''Pssst!'' says the man lurking in a soiled raincoat in a dimly lit doorway. ''Wanna buy an attack video -- see politicians naked?'' It is a tape, unedited, of Democratic candidates debating at the Kennedy Center.

Buy it, but be warned. You will wear out your VCR's pause and rewind buttons as you mutter to yourself, ''Surely he didn't say that!'' and, reviewing, you see that he did.

The front-runner, Jesse Jackson, says, ''Since 1973 we've lost 38 million jobs.'' The rap musician of American politics is into rhyming, not reasoning, and may count as ''lost'' any jobs that disappear as a result of economic dynamism that is causing the total number of jobs to rise. (Think of the lost jobs in the buggy-whip industry between 1900 and 1920.)

In any case, in 1973, 85.4 million Americans were employed; today 112.7 million are. When Jackson says ''58 cents of every federal dollar is spent on military build-up'' (actually, defense is about 28 percent of the budget), his five frightened rivals sit like stumps, pretending not to notice the nonsense. Presumably they are saving their gumption for when they stand up to Gorbachev.

Some people say it is condescending not to take Jackson seriously as the front-runner. The real condescension is in not judging him by serious standards. Not since George Wallace has there been a candidate so uninhibited by facts. Like Wallace, Jackson has the freedom that comes from knowledge that he will not be on the ticket.

Jackson asked those in the Kennedy Center audience to raise their hands if they owned an imported VCR. Then he asked for the hands of those who owned an MX missile. You see, he said, ''We're making what nobody's buying.'' The audience, overflowing with liberalism, applauded, unconscious of the racism that made them patronize Jackson rather than laugh him off stage.

The New Republic, which knows that its journalistic DNA will drive it to endorse one of these men 12 months from now, notes gloomily: ''Jackson's positions are only slightly more egregious versions of the party consensus anyway.'' By ''party'' read ''party activists.''

At the Kennedy Center, Albert Gore noted that most Democratic voters, unlike most of the party's activists, leaders and presidential candidates, approved of the use of force in Grenada and against Libya.

Paul Simon, who says foreign policy should be based on ''caring for people,'' lifted his pinafore and cried ''Eeek!'' when Gore let loose this mouse of a thought: the United States has vital interests that must be defended. Coupled with Gore's accusation that some Democrats can ''not get over the idea that America must always pull back,'' this was denounced by Gore's rivals, and especially Simon, as divisive.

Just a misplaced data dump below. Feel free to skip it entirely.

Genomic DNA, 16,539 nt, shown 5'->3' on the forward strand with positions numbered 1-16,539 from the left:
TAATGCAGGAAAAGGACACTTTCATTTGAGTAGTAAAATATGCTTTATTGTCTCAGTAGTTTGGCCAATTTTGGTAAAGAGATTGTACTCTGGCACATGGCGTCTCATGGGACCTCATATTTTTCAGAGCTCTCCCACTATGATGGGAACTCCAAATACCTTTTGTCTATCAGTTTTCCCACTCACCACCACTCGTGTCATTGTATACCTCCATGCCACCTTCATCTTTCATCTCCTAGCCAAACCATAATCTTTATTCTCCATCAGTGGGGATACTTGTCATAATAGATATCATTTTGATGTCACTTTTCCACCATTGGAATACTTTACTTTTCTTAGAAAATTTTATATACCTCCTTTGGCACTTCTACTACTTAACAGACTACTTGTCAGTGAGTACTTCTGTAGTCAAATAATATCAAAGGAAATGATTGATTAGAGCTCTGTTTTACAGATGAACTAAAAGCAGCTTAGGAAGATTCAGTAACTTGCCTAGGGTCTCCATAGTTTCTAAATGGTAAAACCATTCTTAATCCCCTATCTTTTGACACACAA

Richard Gephardt took a fling at fierceness toward the Soviet Union: ''We have got to ask'' -- an exquisite choice of verb -- ''them to get out of Afghanistan and to stop some of the things they've done. But by the same token, we've got to be willing to stop some of the things that sometimes we have done.''

Unable to leave tepid enough alone, Gephardt, who probably worries that some Iowa ''peace'' lobby will suspect him of cold warriorism, could not resist adding a dash of moral symmetry. But perhaps there is progress, of sorts, here: the ''blame America first" Democrats have moderated. Now they are merely ''by the same token'' Democrats.

There is something wrong when a presidential candidate (Gephardt) is reduced to saying things like, ''There is something wrong when the most important businessman in this country is Ivan Boesky.'' Part of what is wrong is the ''sound bite'' nature of these debates, in which a candidate (Gore) finds himself saying he wants to ''take my full 30 seconds'' to discuss the Middle East.

Alas, a few seconds are sufficient rope for some to hang themselves with. Mike Dukakis explained that he opposes the Midgetman missile because he wants to spend the money on conventional forces. But he went a tad too far.

He said: if force is ''ever used,'' it is apt to be conventional force, not strategic nuclear force. Evidently the Dukakis doctrine is that Midgetman probably never would be launched, so it would be a waste. That is, deterrence is not a ''use.'' The New Republic reserves special disgust for Dukakis, who, it says, ''parrots the left isolationist line -- not an isolationism from strength, which is the style of the right, but an isolationism of weakness and abdication.''

A London food critic recently described a restaurant as offering ''nouvelle cuisine with the food added.'' Who will add food to the Democrats' lite politics? It certainly is less filling than it should be.